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Gujarat riots: SC seeks Guj govt's stand on questioning Modi

Tuesday, 20 March 2012 - 6:35pm IST | Place: New Delhi | Agency: dna

The govt and Nanavati commission have been asked to file their responses to a plea seeking summons to Modi in connection with riots.

The Supreme Court, on Monday, sought to know the stand of Nanavati commission and the Gujarat government, on a petition seeking direction to the commission to summon Chief Minister Narendra Modi for questioning in connection with the 2002 riots.

The bench comprising of Justice DK Jain and Justice AK Dave issued notices to the commission and the state government, asking them to file their responses within four weeks.

The court issued the notices on a plea filed by the NGO, Jan Sangharsh Manch (JSM), seeking direction to the Nanavati commission to call Modi for questioning. Earlier, the Gujarat high court had dismissed the NGO's plea.

Advocates Collin Gonsalves and Shreeji Bhavsar, who appeared for the NGO, submitted that Modi should be summoned by the commission as the role of the chief minister falls within the ambit of the probe panel's frame of reference.

The Nanavati commission was set up in 2002 to enquire into the Godhra train carnage and the subsequent communal riots across the state. In 2004, the terms of reference of the commission were expanded to include within its purview an examination of the chief minster's role in the communal violence.

The JSM had filed the plea first before the commission itself in 2007 but, in September 2009, the commission rejected its plea. In November 2009, the NGO had moved the high court for quashing of the order but a bench of Justice KS Jhaveri had dismissed its plea terming it as 'premature'.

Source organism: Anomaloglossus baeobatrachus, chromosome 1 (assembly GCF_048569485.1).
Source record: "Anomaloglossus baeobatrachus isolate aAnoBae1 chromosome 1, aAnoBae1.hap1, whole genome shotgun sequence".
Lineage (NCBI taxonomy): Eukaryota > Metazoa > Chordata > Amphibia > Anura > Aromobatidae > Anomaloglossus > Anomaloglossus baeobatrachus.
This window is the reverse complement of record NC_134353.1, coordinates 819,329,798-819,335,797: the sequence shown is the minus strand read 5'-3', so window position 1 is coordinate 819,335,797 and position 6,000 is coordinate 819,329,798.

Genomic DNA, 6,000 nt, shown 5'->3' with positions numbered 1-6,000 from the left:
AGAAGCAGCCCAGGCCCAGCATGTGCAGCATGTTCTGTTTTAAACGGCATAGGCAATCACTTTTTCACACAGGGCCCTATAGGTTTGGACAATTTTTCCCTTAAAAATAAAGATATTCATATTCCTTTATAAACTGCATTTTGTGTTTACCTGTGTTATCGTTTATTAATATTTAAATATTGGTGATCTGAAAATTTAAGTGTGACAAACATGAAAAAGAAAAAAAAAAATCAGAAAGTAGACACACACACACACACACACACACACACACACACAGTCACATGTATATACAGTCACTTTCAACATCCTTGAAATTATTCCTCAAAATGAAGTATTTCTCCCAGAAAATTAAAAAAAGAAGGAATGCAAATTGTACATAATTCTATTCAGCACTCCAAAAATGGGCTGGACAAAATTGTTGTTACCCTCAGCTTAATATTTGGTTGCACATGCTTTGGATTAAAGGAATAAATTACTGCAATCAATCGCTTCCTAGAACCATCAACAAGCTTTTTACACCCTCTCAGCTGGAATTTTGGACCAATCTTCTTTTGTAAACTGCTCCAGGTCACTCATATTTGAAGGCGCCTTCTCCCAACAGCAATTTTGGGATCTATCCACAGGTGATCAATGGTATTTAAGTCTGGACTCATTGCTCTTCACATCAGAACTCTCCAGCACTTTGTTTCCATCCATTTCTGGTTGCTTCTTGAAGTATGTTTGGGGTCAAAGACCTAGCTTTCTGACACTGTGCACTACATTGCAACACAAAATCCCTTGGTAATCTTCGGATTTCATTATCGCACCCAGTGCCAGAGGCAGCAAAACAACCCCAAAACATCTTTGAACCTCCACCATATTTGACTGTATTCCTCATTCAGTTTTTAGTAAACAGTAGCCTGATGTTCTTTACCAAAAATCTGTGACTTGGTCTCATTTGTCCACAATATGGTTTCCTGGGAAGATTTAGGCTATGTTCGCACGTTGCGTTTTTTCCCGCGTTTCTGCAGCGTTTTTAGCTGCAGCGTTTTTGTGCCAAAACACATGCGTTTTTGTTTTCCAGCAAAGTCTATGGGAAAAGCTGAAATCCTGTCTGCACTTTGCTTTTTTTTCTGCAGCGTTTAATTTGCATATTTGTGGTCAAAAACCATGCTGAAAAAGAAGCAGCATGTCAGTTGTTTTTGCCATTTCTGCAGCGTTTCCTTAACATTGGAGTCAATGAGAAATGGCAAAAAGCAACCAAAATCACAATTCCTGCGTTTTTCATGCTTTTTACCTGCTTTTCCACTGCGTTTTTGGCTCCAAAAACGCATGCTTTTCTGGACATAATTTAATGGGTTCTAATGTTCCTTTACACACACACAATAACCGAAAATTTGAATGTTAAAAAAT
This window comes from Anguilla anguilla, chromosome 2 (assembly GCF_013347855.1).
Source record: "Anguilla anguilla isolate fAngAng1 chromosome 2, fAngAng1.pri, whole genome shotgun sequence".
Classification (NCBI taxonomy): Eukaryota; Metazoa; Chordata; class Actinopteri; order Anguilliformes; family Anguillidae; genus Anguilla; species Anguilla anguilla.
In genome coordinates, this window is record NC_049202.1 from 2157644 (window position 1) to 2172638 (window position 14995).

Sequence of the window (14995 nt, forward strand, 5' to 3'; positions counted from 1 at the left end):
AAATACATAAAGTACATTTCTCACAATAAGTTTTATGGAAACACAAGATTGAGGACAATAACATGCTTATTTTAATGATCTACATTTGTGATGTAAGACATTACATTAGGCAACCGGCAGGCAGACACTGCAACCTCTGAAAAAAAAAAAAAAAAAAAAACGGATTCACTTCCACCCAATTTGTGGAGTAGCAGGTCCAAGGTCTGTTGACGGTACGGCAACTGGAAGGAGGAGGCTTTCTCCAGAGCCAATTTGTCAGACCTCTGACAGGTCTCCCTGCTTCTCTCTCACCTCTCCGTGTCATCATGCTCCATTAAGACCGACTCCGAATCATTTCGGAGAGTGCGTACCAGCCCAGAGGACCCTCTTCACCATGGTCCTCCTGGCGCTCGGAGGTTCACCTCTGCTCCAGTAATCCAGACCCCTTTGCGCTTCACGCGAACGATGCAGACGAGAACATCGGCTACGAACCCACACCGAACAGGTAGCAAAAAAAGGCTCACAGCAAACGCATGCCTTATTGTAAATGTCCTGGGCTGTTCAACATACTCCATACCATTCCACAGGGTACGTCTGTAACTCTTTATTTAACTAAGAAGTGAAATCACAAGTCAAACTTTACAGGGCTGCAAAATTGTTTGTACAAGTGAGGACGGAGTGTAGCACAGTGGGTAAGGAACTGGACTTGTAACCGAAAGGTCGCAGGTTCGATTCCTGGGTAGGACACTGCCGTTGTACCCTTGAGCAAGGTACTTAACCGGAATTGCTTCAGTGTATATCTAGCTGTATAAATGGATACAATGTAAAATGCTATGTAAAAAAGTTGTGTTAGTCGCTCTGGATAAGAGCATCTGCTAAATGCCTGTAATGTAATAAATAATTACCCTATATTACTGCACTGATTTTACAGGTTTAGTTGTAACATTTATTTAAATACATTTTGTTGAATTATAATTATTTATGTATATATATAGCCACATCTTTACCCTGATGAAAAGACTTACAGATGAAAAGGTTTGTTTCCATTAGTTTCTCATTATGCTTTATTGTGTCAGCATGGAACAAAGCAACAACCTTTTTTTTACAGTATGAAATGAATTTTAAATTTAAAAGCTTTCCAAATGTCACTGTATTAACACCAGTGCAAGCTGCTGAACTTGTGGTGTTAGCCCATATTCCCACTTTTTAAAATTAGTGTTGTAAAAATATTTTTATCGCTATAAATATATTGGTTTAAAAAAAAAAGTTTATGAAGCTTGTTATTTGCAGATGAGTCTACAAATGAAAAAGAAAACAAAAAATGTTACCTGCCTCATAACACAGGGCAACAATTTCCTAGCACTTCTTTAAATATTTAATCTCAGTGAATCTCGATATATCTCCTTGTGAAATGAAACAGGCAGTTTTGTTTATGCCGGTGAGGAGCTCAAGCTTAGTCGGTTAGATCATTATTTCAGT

In 2010, the JSM filed an appeal before the high court's division bench against the single judge order. Mukul Sinha, counsel for JSM, had argued that summoning Modi and others was required for collecting evidence about the Godhra train burning incident and the riots.

The state government had opposed the JSM's plea contending that the NGO had no locus standi to seek summoning of Modi. It had submitted that the NGO's petition was not maintainable under law as the Commission of Enquiries Act does not allow any third party to demand summoning of any person against the wishes of the probe panel. The high court said it was for the commission to decide whom it should call for questioning.

The Supreme Court-appointed special investigation team (SIT) had questioned Modi in this connection for over ten hours in 2010. 

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